Amway is a pyramid scheme, and I have lost a friend to prove it.
I’m betting it’s more likely than not that someone you know has also gotten involved with Amway. The company is ubiquitous and seems to be infiltrating even the most rational social circles. If someone has recently invited you to coffee because they’re looking for people to help them run a “business”, chances are you’re in danger of becoming an Amway target.
There’s only one big problem: Amway is a pyramid scheme.
Why Amway Is a Pyramid Scheme
Amway is a multibillion-dollar company that uses “multilevel marketing techniques” to sell cosmetics and household products. They have really aggressive recruitment techniques and cult-like practices. They’re super shady and sued on a pretty regular basis, but still, manage to trick new people into the fold!
Amway is a pyramid scheme for the same reason all pyramid schemes are pyramid schemes: the focus is on recruiting new members and selling a lifestyle, not actual products.
Amway does sell some products, of course. You can by a number of household goods and cosmetics through their store. However, the main focus of the business isn’t selling stuff: it’s on finding people to work for you so you can grow your downline.
The dictionary defines a pyramid scheme as:
“a form of investment in which each paying participant recruits further participants, with returns being given to early participants using money contributed by later ones.”
Because you have to pay fees to be part of the business, and you earn a percentage of the fees paid by your recruits, Amway is a pyramid scheme by the most traditional definition. You actually can’t describe it as anything else.
If pyramid schemes are illegal, why doesn’t Amway get shut down?
Understanding why Amway is still allowed to operate despite being an illegal pyramid scheme requires delving into the history of the company. Amway is a rich and powerful political player, and more than once in history they’ve bent the rules to suit themselves.
Amway, short for “American Way”, was founded in 1959 by Jay Van Andel and Richard DeVos. That latter name should ring a bell: Betsy Devos is the daughter of Richard DeVos and current Secretary of Education in the USA. It’s pretty easy for your family business to circumvent the law if you’re regularly rubbing shoulders with the president.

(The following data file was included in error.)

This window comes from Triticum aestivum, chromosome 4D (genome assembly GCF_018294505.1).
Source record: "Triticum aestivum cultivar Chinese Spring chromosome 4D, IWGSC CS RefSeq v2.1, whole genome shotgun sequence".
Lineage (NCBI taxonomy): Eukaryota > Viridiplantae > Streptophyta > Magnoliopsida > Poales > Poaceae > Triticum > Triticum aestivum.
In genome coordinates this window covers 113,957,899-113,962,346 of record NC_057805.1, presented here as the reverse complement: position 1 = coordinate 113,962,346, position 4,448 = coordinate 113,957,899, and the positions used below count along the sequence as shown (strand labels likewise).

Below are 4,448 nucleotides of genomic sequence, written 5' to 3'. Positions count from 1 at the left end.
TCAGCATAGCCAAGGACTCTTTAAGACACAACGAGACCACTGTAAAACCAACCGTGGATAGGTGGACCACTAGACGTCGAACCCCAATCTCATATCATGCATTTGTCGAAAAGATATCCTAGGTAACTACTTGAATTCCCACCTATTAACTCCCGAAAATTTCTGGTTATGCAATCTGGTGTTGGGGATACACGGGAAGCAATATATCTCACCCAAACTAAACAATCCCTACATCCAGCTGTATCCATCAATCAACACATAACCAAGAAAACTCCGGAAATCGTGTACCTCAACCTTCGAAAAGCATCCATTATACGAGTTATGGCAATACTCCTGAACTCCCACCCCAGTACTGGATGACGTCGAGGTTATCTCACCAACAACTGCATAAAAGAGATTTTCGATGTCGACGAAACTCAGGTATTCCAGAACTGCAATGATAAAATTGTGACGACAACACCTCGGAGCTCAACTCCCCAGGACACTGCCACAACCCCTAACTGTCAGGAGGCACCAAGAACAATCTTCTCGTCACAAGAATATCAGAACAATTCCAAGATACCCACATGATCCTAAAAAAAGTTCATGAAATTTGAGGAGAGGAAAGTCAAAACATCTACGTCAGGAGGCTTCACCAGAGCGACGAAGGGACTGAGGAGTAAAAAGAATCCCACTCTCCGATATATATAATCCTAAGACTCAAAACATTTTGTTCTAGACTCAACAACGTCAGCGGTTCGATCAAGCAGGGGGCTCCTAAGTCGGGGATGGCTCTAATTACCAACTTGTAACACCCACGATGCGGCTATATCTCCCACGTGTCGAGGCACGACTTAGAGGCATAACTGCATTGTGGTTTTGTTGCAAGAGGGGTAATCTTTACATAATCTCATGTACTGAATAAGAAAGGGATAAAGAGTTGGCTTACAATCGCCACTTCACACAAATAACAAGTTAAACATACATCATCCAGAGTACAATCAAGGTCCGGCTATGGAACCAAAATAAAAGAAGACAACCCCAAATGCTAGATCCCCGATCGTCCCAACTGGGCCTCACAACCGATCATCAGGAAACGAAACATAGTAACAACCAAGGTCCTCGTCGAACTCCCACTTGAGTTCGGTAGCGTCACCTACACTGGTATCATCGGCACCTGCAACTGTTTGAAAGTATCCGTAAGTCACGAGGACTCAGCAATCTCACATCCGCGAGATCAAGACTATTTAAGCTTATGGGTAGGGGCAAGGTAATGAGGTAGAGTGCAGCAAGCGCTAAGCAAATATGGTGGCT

The DeVos family is a major donor to the Republican party. Before his death in September 2018, Richard DeVos was American royalty as the 60th richest person in the USA, and the 205th richest person in the world. He’s practically diety of American Capitalism, and this is the real reason Amway can operate an illegal pyramid scheme without any consequence.
One of the best investigative journalist pieces on the Amway cult is the podcast The Dream. It’s a riveting listen about both the political history and business psychology of the company from the inside out!
How Amway Works
Amway targets emotionally and financially vulnerable people and promises them security, family, and money.
People that are secure in their personal relationships aren’t easily brainwashed by Amway’s creepy “family” angle. Likewise, those with sufficient income are rarely swayed by the “exciting opportunity” to “build an asset” for themselves.
Amway uses the tried and true tactic of exploiting the weak. By aggressively pursuing friendships, establishing mentors, and building an active community, it’s easy to see why being part of Amway seems like a good time to someone who’s been feeling lonely.
Self-improvement and lifestyle changes lead to positive outcomes
Amway encourages new participants to start eating healthy and work-out. Big surprise: taking care of yourself feels good. However, those who have been in a funk for a long time might attribute their new health and self-esteem boost to Amway rather than positive diet and lifestyle changes.
Then they have recruits set goals, make vision boards, and sell them on the dream that they’ll “be retired in 2 to 5 years”. Amway is a pyramid scheme, but it’s masked under the real positive life changes subscribers make.